In their third and most recent study, Holler and colleagues have extended their cohorts further to include 358 HLA matched related donor and 342 unrelated donor HSCT pairs [78]. Approximately 55% of the cohort underwent HSCT for acute leukaemia. The use of T-cell depletion varied between the two subgroups that made up the cohort, with 78% of cohort one (HSCT pairs from earlier studies) having some form of T-cell depletion included as compared to only 22% of cohort two (additional HSCT pairs). The impact of NOD2 variant genotype was analysed separately in the related and unrelated donor cohorts. The presence of any NOD2 variant in the genotype of the pair was correlated with significantly increased severe aGvHD (grades III-IV), non-relapse mortality and reduced overall survival in recipients of a related donor HSCT. In the UD-HSCT cohort, aGvHD was the only outcome affected by the presence of any of the three SNPs, while detrimental effects on nonrelapse mortality and survival were associated with the presence of SNP 13 within the donor’s genotype. The association of specific gastrointestinal decontamination protocols (either none or Ciprofloxacin-based therapies) with increased effects of NOD2 variants was confirmed in these cohorts.

Other groups have confirmed the effects of NOD2 variant genotype on HSCT outcome described by Holler et al. A recent study by a group in The Netherlands described the effects of NOD2 SNPs 8, 12, and 13 on the outcome of 85 HLA-identical sibling transplants [79]. The cohort included recipients with acute leukaemia, chronic myeloid leukaemia, myeloproliferative disorder, myelodysplastic syndrome, and lymphoma. The entire cohort had a partial T-cell depletion protocol included in their transplant protocols with the most common method being CD34+ cell selection. NOD2 variant frequencies were similar to those reported in the earlier studies and in the general Dutch population. The authors confirm the detrimental effect of any NOD2 variant on the risk of clinically significant aGvHD and nonrelapse mortality. As described in the earlier studies, the effect was most profound when both the recipient and donor were positive for any one of the SNPs.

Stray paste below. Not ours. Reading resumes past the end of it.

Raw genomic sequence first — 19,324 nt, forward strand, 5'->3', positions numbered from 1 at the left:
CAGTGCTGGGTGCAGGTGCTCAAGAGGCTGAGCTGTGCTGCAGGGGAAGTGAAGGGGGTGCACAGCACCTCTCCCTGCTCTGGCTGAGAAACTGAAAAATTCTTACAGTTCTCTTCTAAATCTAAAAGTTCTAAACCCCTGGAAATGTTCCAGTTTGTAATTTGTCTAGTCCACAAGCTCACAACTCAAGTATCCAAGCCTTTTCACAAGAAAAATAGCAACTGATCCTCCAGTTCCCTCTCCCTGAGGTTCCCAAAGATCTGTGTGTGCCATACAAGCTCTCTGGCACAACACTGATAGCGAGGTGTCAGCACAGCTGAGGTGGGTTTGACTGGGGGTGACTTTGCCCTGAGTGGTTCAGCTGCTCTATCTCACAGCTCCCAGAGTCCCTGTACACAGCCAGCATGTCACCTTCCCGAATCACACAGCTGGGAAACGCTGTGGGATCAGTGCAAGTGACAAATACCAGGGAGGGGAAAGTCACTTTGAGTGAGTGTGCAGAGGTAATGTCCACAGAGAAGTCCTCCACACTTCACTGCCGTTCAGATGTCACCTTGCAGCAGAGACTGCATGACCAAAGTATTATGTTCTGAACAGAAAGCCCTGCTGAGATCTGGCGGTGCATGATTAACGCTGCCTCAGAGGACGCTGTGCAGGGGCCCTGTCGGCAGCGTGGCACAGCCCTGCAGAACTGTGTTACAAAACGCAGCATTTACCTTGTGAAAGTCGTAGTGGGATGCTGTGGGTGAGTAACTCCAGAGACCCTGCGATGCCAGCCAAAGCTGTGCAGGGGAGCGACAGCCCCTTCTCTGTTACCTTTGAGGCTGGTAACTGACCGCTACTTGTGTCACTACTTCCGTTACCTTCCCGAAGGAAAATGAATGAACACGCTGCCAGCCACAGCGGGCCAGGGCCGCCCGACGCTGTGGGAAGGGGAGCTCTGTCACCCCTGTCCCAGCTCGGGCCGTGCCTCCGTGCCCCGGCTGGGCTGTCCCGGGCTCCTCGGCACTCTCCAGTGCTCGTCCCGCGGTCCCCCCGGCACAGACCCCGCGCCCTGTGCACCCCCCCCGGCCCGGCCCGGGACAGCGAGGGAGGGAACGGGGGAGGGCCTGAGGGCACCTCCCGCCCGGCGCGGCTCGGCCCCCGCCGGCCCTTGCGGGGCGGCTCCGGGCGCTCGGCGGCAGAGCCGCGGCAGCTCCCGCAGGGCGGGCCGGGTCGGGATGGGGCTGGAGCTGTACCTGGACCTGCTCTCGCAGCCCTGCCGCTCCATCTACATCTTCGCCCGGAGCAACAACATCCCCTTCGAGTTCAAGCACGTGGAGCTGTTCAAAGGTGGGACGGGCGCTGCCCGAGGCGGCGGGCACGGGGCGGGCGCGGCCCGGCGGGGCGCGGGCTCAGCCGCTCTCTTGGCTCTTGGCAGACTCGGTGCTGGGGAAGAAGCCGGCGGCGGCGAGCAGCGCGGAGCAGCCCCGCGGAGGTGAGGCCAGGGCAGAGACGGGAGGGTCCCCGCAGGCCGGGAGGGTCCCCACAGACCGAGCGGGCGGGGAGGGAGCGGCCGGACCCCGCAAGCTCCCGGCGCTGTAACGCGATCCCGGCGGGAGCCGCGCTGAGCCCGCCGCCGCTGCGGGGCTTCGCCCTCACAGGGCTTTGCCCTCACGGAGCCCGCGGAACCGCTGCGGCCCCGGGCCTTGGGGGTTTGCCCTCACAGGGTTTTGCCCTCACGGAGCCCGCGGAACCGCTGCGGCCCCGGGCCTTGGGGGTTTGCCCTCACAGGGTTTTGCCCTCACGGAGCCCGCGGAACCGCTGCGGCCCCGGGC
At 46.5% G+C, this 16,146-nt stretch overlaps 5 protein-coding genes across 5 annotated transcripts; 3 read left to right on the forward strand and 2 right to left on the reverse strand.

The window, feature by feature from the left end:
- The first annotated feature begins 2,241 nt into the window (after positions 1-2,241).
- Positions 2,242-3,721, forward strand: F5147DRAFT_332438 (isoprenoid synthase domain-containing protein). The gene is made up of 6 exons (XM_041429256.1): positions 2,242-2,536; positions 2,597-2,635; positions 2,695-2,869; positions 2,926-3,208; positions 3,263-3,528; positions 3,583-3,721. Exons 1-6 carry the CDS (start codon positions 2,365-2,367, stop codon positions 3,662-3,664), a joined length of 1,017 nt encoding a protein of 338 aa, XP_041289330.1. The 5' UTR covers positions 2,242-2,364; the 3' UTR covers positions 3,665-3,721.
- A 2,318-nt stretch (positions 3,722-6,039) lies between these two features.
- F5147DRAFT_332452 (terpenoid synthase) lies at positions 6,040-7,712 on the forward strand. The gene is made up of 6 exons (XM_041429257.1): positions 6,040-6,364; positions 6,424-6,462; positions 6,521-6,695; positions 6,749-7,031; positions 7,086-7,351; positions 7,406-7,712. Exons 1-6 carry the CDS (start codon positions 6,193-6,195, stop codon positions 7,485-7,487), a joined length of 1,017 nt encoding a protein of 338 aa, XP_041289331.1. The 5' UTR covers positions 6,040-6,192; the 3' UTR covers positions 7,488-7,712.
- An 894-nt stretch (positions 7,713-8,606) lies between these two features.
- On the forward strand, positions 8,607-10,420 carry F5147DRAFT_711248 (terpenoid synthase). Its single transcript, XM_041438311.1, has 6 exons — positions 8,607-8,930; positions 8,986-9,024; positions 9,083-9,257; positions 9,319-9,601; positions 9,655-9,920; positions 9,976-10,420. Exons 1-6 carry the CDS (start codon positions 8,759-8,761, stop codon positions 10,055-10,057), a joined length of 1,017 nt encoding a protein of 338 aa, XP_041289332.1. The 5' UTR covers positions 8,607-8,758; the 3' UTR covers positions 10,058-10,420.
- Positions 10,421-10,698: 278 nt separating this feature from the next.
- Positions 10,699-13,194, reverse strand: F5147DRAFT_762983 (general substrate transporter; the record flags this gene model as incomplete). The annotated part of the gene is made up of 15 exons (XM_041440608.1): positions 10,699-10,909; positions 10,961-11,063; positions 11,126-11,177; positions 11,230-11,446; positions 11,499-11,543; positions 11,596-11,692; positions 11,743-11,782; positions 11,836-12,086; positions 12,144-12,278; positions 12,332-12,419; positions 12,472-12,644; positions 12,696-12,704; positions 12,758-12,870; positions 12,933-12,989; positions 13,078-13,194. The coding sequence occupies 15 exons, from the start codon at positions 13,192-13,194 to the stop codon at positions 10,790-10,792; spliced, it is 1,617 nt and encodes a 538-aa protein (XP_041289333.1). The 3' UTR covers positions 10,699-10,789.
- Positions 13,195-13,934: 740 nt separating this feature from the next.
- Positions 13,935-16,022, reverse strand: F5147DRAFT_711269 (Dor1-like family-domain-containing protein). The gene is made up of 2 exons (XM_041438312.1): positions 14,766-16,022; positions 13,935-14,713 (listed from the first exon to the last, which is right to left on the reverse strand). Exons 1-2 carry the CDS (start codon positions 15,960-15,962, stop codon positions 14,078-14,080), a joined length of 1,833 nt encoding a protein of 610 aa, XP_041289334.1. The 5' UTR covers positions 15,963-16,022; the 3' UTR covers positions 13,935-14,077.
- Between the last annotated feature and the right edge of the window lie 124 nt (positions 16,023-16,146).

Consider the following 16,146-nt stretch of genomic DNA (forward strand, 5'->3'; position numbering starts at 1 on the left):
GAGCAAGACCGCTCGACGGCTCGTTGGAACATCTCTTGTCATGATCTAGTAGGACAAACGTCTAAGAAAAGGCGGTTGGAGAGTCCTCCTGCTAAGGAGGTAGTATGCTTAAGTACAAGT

Not all studies have been able to demonstrate an association of NOD2 polymorphisms with GvHD. Elmaagacli and colleagues published data on the effect of the variants in a cohort of 403 related and unrelated donor transplants [80]. The recipients were transplanted for numerous diseases, predominantly acute leukaemia, chronic myeloid leukaemia, and myelodysplastic syndrome. Approximately 30% of the cohort had T-cell depletion included in the conditioning regimens either with alemtuzumab or with ATG. The frequency of NOD2 variants in this cohort was similar to those described in other studies. Although an increased risk of aGvHD (grade III-IV) was seen when recipients and donors were both positive for one of the NOD2 variants, a protective effect was associated with an SNP in the donor genotype. The protective effect was also seen on disease relapse in pairs where both the recipient and donor had at least one NOD2 SNP. Unlike previous studies, no effects of NOD2 genotype on nonrelapse mortality or survival were seen. The authors suggested that the possible reason for the lack of association here was due to their routine use of gastrointestinal decontamination with agents to target both Gram-positive and negative bacteria.